Anyway I found that interesting and wanted to share. Now back to my lace knitting...

Sharing with Nicole, Tami, and Ginny.

22 comments:

  1. I think your knitting is masterpiece. And from one rule breaker to another, sometimes it's exciting to live dangerously ;)

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  2. I love treating rules as more like guidelines. I like to throw a bit of rebel into my knitting, lol! I had a high school teacher from Estonia and I remember her beautiful shawls. Works of art!

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    1. Lol. I like to too until it I really screw up! How wonderful to see those shawls in person.

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  3. I'm bad about the lifeline too. I have learned to use lots of stitch markers as that's just how my brain works. It is looking so pretty so far. Isn't it fun to block it at the end? It's like magic.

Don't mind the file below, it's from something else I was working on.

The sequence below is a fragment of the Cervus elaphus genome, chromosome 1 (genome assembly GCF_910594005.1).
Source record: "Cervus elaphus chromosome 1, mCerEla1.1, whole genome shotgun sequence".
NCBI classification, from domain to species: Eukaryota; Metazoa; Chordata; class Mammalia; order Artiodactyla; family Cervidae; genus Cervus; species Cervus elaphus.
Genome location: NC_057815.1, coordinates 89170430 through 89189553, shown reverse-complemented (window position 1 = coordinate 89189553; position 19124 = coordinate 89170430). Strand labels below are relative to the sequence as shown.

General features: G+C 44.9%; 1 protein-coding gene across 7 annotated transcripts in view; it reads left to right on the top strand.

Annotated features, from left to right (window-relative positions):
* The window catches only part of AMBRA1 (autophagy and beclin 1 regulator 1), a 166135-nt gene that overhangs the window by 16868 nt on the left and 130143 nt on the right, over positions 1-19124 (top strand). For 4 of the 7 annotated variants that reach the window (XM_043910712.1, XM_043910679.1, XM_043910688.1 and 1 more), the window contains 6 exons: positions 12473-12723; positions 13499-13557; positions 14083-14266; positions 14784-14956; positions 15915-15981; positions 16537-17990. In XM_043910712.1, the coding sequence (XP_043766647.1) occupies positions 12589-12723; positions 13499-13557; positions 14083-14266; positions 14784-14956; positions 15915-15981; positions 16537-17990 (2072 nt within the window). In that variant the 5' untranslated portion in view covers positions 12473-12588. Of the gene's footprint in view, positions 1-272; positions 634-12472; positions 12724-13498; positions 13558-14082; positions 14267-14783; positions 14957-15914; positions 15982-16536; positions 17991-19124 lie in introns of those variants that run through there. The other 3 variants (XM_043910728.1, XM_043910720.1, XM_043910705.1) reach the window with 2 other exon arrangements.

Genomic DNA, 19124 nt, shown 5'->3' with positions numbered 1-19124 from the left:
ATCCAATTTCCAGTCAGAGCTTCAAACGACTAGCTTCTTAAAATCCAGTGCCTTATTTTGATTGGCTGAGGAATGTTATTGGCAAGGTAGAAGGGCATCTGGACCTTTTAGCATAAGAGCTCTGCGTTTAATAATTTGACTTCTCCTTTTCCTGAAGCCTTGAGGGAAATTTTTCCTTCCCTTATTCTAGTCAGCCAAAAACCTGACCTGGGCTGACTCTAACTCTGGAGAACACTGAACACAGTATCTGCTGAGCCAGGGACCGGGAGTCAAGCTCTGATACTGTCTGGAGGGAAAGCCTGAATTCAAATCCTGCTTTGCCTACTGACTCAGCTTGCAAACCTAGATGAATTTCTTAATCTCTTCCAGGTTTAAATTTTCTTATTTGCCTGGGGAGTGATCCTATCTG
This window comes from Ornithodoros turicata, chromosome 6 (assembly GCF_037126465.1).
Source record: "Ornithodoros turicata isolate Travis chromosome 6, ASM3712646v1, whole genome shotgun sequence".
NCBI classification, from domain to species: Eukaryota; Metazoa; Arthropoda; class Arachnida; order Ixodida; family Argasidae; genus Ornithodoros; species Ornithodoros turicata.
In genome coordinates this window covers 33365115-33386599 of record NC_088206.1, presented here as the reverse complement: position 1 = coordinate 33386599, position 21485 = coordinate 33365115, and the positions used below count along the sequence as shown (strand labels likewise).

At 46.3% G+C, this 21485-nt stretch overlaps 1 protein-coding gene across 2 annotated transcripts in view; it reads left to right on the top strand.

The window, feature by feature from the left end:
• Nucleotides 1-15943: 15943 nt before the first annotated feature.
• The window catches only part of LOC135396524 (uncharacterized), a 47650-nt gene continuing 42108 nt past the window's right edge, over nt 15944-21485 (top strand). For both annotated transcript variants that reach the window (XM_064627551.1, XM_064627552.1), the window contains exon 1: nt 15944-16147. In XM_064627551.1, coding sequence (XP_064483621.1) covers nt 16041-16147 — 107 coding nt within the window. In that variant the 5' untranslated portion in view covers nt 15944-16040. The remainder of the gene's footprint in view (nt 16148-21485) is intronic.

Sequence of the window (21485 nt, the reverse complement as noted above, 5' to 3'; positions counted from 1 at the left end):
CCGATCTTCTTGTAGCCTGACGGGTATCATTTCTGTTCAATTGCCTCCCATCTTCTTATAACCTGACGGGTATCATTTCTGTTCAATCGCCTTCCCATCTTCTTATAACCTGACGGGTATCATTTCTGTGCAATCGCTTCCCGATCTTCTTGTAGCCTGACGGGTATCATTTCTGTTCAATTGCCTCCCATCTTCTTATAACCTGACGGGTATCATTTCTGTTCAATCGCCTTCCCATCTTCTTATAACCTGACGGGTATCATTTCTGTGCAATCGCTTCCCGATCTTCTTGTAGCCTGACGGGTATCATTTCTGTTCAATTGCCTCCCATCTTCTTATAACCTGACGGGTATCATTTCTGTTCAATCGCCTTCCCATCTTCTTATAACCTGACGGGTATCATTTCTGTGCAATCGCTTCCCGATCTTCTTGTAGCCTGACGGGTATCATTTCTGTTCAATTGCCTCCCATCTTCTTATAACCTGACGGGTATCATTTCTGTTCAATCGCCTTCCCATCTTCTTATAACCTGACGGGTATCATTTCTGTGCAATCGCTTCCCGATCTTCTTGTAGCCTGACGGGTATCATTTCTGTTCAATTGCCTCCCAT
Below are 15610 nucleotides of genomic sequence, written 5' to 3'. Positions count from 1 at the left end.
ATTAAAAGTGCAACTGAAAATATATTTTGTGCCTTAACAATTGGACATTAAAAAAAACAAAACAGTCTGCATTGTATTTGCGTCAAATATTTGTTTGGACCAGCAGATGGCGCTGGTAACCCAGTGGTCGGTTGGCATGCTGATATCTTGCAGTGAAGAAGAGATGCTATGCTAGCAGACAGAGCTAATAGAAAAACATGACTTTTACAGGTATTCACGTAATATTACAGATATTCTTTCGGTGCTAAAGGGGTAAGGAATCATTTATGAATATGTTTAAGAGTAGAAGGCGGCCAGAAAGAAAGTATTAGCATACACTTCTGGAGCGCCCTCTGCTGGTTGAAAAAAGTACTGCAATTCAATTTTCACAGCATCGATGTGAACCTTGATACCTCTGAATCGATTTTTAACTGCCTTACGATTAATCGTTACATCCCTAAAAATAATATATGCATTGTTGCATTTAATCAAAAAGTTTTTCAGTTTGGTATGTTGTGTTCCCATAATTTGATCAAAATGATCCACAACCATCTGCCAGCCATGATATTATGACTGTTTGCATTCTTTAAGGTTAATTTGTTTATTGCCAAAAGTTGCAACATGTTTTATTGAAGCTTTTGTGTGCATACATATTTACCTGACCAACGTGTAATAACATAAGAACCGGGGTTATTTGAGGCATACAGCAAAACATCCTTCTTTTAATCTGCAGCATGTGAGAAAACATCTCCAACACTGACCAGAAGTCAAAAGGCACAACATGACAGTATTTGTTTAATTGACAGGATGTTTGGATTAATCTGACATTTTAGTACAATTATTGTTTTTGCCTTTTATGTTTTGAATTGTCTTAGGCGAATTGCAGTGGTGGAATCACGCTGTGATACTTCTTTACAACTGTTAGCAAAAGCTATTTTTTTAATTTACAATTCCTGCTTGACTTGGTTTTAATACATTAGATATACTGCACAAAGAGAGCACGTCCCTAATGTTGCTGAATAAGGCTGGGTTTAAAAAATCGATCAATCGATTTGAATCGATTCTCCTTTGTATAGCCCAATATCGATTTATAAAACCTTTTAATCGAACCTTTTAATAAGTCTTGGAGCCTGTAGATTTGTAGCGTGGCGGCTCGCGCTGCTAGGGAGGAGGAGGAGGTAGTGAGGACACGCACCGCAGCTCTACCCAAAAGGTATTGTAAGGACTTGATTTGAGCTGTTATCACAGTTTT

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    1. Thanks! Yeah putting the lifeline in is a pain in the butt.

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  4. You lace knitters constantly amaze me - I don't think I could ever take on a project like that!

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    1. Thanks. I want it finished now but it is so slow going!

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  5. I definitely agree with using stitch markers. That way when I make a mistake, I just have to go back to the repeat immediately to fix it.

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    1. Exactly. Makes mistakes so much easier to fix.

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  6. Wow - your knitting is gorgeous! I am just a beginner but one day I may make something as pretty as that. Thank you for sharing.